Mr Dumisani Rebombo, the manager of community education and mobilisation of SONKE Gender Justice, shared a video clip entitled ‘Pretty girl’ which depicted a young man addressing a young woman in a very inappropriate manner. Following this, he told an impactful and moving personal story of changing societal norms and behaviours in order to bring about gender equity.

Mrs Nkhensani Masekoa of the Mine Health and Safety Council (MHSC) discussed initiatives to address the challenges faced by women in mining, in line with the goals of the Culture Transformation Framework, to eliminate racism, genderism and any forms of unfair discrimination within the South African mining industry. In addressing the challenges of protecting the health and safety of women in mining, the MHSC is focussing on personal protective equipment for women, best-practice guidelines to ensure safety and security of women, and sexual harassment awareness programmes for miners.

Mrs Jacintha McLeod (Naidoo), who previously worked as a senior manager at the Railway Safety Regulator of SA, and is currently managing ‎Nanyata Siyaya Holdings (a health and safety consultancy company), spoke on behalf of women in railway safety in South Africa. She stated that, while many women contribute to the railway sector, more representation is needed at all levels as a matter of good business practice. Strategies to attract more women to the railway industry should be implemented in both the recruitment and succession planning stages, and should include a platform for women to talk, structured succession programmes, opportunities to highlight female role models and communicate their successes, flexible work structures, job rotation opportunities, and ongoing measurement of goals.

The presentations were followed by a panel discussion facilitated by Mr Simphiwe Mabhele of the ILO. The topic of discussion was ‘Decent work and care work in a changing world’. This discussion took cognisance of the additional burdens on women that often widen the equity gap in the workplace. It was recognised that solutions are urgently needed in this area if we are to reach SDG 5, which relates to gender equity.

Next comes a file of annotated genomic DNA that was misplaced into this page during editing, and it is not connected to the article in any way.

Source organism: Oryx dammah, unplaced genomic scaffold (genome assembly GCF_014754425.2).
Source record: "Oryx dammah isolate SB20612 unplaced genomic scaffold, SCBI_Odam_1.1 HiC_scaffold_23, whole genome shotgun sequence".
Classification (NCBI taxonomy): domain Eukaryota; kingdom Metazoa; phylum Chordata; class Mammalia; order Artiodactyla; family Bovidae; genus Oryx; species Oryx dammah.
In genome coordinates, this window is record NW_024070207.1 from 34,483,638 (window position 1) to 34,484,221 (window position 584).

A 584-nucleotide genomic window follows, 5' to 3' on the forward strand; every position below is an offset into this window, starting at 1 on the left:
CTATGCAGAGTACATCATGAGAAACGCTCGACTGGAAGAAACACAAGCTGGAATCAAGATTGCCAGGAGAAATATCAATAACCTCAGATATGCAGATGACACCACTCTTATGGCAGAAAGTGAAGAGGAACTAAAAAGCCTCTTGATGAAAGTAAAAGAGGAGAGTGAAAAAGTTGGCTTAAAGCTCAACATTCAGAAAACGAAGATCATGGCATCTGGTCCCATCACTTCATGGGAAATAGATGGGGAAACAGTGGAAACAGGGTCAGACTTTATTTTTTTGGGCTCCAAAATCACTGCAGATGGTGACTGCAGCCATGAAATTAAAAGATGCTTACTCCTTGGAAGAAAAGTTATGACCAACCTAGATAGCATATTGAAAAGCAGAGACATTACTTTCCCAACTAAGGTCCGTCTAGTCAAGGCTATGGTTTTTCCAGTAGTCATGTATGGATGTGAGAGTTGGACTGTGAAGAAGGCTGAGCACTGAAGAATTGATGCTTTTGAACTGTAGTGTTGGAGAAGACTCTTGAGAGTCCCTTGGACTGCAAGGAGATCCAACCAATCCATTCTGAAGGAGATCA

Panellists included role-players from organised labour federations, employer organisations and government departments. Representations were made by the Department of Labour (DoL), Department of Mineral Resources (DMR), Business Unity South Arica (BUSA) , Black Business Council in the Built Environment (BBCBE), the Chamber of Mines (CoM), and Solidarity Trade Union.

The three main questions that the panel members considered were:

1. What constitutes care work in your sector/ industry of work?

2. Is care work widening the gap between women and men in paid employment in South Africa?

3. Are there policy solutions that can be developed and implemented within your sphere of influence that would decrease this gap; in a way of progressing towards delivering on the relevant Sustainable Development Goals (SDGs), namely SDG 3 (Ensure healthy lives and promote wellbeing); SDG 5 (Achieve gender equality and empower all women and girls) and SDG 8 (Decent work and economic growth)?

The Panel made several pertinent points around care work. It was acknowledged that care work cuts across all sectors of the economy in South Africa – formal and informal – and impacts on gender equality; and that it is even more pronounced in rural than urban settings. Male-dominated industries (mining and construction) were commended on their efforts to ensure greater female representation, but were also encouraged to redouble their efforts to reach more female employees, so that the industry’s gender targets are exceeded.

Moving forward, it was strongly agreed that more policies and guidelines to address gender equity issues are needed, so that all workers can be protected. It is also imperative that these policies be properly implemented. One such policy gap relates to childcare at work. Important next steps for business include establishing crèches and nursing rooms within places of employment. These and other efforts could decrease the care burden of parents and improve the work/life balance of all employees.

In summary, changes have been made to address several gender equity issues within the employment space, but much more can be done. The development and implementation of policies aimed at protecting and promoting women employees is essential to the realisation of gender equity, as envisioned in SDG 5. This requires a concerted effort to translate discussion points into effective action.

The NIOH sincerely wishes that the dialogue will continue to grow with old and new stakeholders, as we join the ‘silence breakers’ globally to work towards gender equity and decent work for all.

Report by:

Odette Volmink, National Institute for Occupational Health (NIOH)